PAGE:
Raymundus Martini

These are some notes and quotes on Raymundus Martini. Someday I’ll put together a real article, but for now the notes are here for your use.

*** w70 6/1 343 A New Bible Translation-Does It Honor God? ***
But French scribes did not invent the name “Jehovah.” It was in use centuries before, Raymond Martin’s Pugio Fidei using it in the form “Jehova” in the year 1270.

Note on Martin’s Pugio Fidei from :
ANTISEMITISM ITS HISTORY AND CAUSES by Bernard LAZARE Translated from the French

The best known among all these theological lampoons are those published by the Dominican Raymund Martin, “a man as remarkable for his knowledge of Hebrew and Arabic writings as for that of Latin works.”82 These squibs bear characteristic enough titles: Capistrum Judaeorum(Muzzle of the Jews) and Pugio Fidei (Dagger of the Faith). 33The second had the greatest circulation. “It is well,” RaymundMartin said therein, “that the Christians take in hand the sword of their enemies, the Jews, to strike them with it?”

During the thirteenth and fourteenth centuries the Pugio Fidei was quite in vogue among the monks, especially the Dominicans, ardent defenders of the faith. It was studied, consulted, plagiarized.The number of writings which were inspired by Raymund Martin and for which the Pugio Fidei served as the prototype and even mould, was considerable.Among others those of Porchet Salvaticus, 84 Pierre de Barcelona, 85 and Pietro Galatini 86 may be named.

Found at http://www.codoh.com/zionweb/ziantisem/ziantisem7.sht

Additional note on Pugio Fidei from University of Pennsylvania Center for Judaic Studies Library.

Marti, Ramon, d. ca. 1286.
Pugio Fidei, … adversus Mauros, et Iudaeos; nunc primum in lucem editus.
Paris, apud Ioannem Henault, 1651.

Raymundus Maritini (Ramon Marti, 1220 – 1285) was the greatest Hebraist and orientalist of the Middle Ages, and the leading representative of the Spanish Dominican school in the polemic against the Jews. His knowledge of languages and his outstanding command of Biblical and post-Biblical Jewish literature knew no equal, neither in his own time nor in the following centuries.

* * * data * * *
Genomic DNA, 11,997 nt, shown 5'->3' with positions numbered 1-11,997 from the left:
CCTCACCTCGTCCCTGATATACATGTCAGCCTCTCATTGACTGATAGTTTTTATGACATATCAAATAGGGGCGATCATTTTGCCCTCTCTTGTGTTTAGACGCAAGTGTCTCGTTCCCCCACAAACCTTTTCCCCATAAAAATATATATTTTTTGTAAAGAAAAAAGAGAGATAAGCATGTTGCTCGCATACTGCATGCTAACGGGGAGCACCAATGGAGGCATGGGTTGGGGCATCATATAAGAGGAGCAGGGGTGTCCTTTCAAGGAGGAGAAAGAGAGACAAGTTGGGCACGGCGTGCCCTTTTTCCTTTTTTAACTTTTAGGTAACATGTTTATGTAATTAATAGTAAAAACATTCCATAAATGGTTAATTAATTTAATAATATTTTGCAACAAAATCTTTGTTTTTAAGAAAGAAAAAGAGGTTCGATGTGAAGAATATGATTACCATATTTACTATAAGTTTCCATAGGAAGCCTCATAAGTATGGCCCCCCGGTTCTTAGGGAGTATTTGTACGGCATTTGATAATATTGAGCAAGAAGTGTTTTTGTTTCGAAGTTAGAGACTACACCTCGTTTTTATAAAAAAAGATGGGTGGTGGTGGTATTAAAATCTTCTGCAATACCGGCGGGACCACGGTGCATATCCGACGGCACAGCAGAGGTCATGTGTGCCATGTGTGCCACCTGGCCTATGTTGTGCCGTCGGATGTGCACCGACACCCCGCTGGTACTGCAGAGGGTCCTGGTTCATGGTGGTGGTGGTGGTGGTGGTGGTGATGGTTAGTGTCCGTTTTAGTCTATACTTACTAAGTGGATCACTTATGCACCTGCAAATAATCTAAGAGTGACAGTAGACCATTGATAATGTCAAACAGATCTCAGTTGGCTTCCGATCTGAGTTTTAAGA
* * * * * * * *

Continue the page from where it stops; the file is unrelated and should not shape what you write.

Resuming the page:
Raymundus studied Hebrew, Aramaic and Arabic. In his opus magnum Pugio fidei adversus Mauros and Iudaeos (Dagger of Faith against Moslems and Jews), written around 1280, he tried to prove Christianity’s truth using Jewish sources: Talmud, Midrashic literature, Jewish exegesis, Jewish philosophy and Kabbalah. He believed that these sources hide old traditions which prove the main tenets of Christianity and which should be extracted from the Jewish books “like pearls from a dunghill”. His method was to bring the Jewish section in its Hebrew or Aramaic original, followed by a Latin translation and a commentary. Raymundus’ aim was not to refute Jewish sources or to annihilate Jewish books, but to use them for Christian purposes. He looked for the sources – legends in particular – which included, so he believed, Christian truth, but also those that proved that contemporary Judaism was no longer the Biblical Judaism deserving of Christian tolerance.

The Pugio made an immense contribution to Christian Hebrew scholarship and to Christian anti-Jewish polemics. For the first time Jewish rabbinical sources were exposed to Christian eyes. Christian polemicists in the following centuries (for example, in the Tortosa Disputation of 1413-1414) based their arguments on the Pugio, making it their polemical platform. The work also brings several rabbinical sayings which were later erased from Jewish manuscripts and printed editions, and for which it serves as the only source.